After more than 30 years in various classrooms I had taken my first steps in Argentine tango. I had also begun to come to terms with my diagnosis. In 2008 I moved from Cumbria to Cambridge to begin a new career as a writer. My memoir, The Tango Effect: Parkinson’s & the Healing Power of Dance was published by Unbound in April 2020.
As well as health and well-being, I am interested in our relationship with the natural world. and spent two years with support from Arts Council England as writer in residence at Cambridge University Botanic Garden. I have completed two novels and two short story collections and have had short fiction & non-fiction published in print and online. Inspired by visits to the Calais ‘Jungle’, my latest novel The Station Master, shortlisted for the Caledonia Award in 2017, looks at our attitudes to migration. I have recently embarked on a new work exploring the importance of place and belonging in our search for happiness.
How do you deal with a diagnosis of Parkinson's? Dancing is probably the last thing on your mind…The Tango Effect is the story of an incredible year in the life of a woman with Parkinson’s. It began with a tango lesson and grew into an exploration of the healing potential of the dance.
Quirky, intimate and unashamedly literary, the book takes an unflinching look at the dark side but also at reasons to celebrate. It builds on research on the impact of dance on Parkinson's symptoms & takes it a stage further, with a behind-the-scenes record of private lessons and contributions from tango teachers. It documents the emotional and social benefits of the dance and its impact on the quality of life.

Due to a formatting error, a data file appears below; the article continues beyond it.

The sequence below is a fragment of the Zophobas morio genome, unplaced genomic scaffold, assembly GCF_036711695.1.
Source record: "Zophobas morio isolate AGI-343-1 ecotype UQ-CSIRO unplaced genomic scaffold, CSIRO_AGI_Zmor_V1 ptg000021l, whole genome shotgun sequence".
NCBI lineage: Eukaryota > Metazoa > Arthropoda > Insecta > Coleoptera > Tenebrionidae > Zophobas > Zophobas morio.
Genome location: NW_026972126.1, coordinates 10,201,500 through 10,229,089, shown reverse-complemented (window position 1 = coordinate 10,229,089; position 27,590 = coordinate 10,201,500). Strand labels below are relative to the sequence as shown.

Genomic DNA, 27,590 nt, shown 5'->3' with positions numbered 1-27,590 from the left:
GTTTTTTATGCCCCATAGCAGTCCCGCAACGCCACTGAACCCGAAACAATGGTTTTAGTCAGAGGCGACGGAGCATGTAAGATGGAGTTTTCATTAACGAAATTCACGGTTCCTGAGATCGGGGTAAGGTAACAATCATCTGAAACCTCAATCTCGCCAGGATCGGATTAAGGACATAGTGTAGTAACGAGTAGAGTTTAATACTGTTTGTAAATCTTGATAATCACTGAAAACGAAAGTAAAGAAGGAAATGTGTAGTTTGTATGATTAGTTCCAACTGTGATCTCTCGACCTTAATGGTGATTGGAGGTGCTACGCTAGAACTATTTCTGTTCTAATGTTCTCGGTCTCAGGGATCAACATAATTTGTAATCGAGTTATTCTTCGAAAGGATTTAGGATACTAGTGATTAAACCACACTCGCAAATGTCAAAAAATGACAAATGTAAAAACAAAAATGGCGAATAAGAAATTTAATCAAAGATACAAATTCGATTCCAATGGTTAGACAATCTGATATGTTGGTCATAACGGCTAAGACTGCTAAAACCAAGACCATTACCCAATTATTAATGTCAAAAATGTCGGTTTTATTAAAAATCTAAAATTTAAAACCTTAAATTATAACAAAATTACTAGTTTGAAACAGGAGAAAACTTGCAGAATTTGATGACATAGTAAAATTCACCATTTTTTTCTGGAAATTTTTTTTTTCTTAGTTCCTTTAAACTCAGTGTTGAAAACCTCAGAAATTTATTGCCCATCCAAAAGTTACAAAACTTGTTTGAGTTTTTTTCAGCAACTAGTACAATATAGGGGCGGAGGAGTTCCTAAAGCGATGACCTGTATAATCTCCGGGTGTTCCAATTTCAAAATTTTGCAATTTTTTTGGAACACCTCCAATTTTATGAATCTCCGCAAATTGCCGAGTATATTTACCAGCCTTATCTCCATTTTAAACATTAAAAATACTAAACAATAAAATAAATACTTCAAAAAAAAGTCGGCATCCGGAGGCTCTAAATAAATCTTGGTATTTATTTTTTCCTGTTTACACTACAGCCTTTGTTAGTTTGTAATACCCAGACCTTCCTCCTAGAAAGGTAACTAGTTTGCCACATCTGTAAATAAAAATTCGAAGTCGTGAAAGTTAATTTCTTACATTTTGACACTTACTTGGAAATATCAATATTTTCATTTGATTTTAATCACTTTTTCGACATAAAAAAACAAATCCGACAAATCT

What readers say
" a wonderful book for me. I have learnt so
much about the body and dance..."
"a must read - as it says on the tin Parkinson's & the healing power of dance..."
This book is my story, a story of learning to accept myself as I am but also refusing to be defined by Parkinson’s. It’s about how I found a way of living with illness that is liberating. It’s the story of an extraordinary dance, both exotic and accessible, its history, its music. It’s the story of what happens when the two come together. And it’s the story of a sustaining and enduring friendship.
The Tango Effect challenges our perceptions of disability. It is essential reading for those with a professional interest in dance and Parkinson's, and for researchers in the field. It's also a book for the ordinary reader, for those living with a chronic condition, and for the tango and Parkinson's communities worldwide.